Winter celebrations are as old as time. Ancient Egyptians honored the return of light by celebrating Ra, the Sun god. Old Romans reveled for days during Saturnalia. The Norse peoples called it Jul, and burned a continuous fire which is believed to be the origin of the Yule log. Scandinavian folklore honors the god Thor and the Yule Goat, which has undergone an evolution from a more threatening symbol to a beloved deliverer of gifts.

The Yule Tree has been known as the Tree of Life, the World Tree, and via Christianity, the Christmas Tree. A symbol of longevity, because it remains green through the winter, its evergreen presence is brought into the home to remind us to be calmly persistent and hopeful. It was traditionally decorated with only natural items such as berries, seeds, and nuts, so after the holiday it could be returned to the wild as a gift to the creatures who would feed from it through the depths of a long winter.

Rituals for Yule and the Winter Solstice include lighting candles, exchanging handmade items or found gifts from the natural world, quiet reflection upon the past year’s events, and ushering back the sun with song and feasting.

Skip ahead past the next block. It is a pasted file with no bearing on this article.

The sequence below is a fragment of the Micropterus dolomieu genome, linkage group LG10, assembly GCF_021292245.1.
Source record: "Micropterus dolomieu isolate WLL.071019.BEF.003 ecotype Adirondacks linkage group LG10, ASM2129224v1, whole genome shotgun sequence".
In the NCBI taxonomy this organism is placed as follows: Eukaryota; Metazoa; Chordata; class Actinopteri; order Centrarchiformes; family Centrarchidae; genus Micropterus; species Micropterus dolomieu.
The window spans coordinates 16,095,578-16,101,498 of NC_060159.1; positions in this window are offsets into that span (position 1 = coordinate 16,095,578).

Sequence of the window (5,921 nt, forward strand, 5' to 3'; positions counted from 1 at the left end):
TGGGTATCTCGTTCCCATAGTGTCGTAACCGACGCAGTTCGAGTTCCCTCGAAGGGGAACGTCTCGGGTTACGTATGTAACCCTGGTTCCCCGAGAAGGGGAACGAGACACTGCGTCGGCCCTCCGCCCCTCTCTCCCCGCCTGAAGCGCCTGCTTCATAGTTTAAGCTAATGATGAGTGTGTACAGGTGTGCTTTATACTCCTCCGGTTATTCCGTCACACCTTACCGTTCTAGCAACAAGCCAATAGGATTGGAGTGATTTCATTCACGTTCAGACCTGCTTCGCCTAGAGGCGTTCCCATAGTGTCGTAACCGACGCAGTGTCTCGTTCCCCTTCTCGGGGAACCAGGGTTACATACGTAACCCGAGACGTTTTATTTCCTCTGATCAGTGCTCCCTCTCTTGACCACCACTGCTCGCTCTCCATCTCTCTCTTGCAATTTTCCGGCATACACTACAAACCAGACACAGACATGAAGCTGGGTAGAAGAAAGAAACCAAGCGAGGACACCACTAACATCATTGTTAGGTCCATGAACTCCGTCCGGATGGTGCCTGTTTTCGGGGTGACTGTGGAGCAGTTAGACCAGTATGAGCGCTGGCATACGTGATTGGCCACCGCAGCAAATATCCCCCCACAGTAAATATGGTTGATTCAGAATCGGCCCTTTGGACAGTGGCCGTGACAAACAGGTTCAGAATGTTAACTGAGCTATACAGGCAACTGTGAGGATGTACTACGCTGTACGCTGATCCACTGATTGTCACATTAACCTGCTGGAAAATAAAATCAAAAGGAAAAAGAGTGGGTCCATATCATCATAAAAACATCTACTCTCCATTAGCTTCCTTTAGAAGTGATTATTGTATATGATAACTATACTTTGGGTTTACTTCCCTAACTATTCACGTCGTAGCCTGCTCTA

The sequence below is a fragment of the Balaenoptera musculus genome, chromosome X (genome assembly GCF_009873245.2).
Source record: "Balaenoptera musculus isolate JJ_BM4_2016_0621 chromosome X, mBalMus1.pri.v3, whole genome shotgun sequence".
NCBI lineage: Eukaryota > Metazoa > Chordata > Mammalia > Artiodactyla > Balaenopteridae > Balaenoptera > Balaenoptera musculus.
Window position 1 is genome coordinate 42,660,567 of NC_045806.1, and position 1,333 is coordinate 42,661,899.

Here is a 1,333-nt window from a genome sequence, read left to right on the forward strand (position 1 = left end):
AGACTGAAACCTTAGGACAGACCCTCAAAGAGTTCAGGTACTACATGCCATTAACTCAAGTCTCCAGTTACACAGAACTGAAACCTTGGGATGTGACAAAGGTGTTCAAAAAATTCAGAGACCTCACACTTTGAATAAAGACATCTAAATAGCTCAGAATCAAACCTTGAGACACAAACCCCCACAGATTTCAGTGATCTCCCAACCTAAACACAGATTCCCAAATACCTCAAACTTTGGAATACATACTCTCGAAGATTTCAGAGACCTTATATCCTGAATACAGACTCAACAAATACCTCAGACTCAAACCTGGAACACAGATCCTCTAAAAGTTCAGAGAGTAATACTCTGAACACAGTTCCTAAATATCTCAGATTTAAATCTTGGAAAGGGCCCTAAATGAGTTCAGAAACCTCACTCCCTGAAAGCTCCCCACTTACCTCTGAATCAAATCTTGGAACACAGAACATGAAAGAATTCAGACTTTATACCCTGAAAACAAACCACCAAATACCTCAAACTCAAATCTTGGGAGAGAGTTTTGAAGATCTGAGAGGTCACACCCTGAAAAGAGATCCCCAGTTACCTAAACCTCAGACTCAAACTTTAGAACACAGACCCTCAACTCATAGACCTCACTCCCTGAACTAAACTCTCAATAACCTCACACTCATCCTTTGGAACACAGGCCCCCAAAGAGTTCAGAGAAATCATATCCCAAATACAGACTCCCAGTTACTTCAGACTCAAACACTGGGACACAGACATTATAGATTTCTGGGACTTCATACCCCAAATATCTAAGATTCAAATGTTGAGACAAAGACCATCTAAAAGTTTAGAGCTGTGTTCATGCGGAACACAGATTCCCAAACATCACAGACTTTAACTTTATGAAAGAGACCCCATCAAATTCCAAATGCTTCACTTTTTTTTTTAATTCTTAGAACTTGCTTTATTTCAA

But there is really so much more you can do if you want to dive into a full-on celebration! There are wreaths to make, bells to ring, gingerbread to cook and fashion into a house, mistletoe to hang and make out beneath!

You can continue or bring back family traditions from your ancestry, create new traditions which speak to your heart more fully, or take part in spiritual traditions practiced by friends which you have never experienced before. This is also a beautiful time to gift what you can to those who have less, or access to less in this world.

Leave a Reply

Your email address will not be published.